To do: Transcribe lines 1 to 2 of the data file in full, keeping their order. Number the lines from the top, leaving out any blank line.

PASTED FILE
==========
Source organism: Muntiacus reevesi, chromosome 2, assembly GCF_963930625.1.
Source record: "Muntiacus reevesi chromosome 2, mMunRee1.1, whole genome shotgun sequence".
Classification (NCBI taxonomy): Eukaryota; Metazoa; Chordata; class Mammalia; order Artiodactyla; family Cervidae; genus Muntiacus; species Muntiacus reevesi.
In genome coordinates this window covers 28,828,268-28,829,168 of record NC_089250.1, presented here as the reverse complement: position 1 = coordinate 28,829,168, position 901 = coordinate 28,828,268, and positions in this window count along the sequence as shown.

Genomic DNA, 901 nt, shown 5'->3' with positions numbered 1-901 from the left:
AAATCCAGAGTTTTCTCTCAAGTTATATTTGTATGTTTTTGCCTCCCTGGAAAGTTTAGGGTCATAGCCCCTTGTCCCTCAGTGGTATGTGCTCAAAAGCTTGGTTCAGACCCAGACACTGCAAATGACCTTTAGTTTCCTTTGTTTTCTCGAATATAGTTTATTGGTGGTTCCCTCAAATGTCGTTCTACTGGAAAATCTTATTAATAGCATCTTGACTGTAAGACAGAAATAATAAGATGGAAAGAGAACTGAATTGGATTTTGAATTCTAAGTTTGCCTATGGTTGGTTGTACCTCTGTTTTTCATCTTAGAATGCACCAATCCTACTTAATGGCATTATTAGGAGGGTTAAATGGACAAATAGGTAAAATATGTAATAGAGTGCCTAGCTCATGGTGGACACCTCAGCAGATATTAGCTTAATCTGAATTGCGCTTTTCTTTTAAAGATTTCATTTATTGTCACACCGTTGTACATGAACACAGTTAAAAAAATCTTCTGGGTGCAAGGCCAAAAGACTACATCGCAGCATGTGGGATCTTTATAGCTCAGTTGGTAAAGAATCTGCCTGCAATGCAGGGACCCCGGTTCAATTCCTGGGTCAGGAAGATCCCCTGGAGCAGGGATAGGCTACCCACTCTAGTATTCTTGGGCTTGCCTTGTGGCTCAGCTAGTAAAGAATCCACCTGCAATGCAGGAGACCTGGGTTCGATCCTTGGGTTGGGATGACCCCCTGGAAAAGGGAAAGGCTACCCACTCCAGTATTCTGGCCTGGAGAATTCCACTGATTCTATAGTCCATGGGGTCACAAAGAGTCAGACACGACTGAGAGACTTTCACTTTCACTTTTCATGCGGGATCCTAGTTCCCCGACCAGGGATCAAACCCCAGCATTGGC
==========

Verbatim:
Source organism: Muntiacus reevesi, chromosome 2, assembly GCF_963930625.1.
Source record: "Muntiacus reevesi chromosome 2, mMunRee1.1, whole genome shotgun sequence".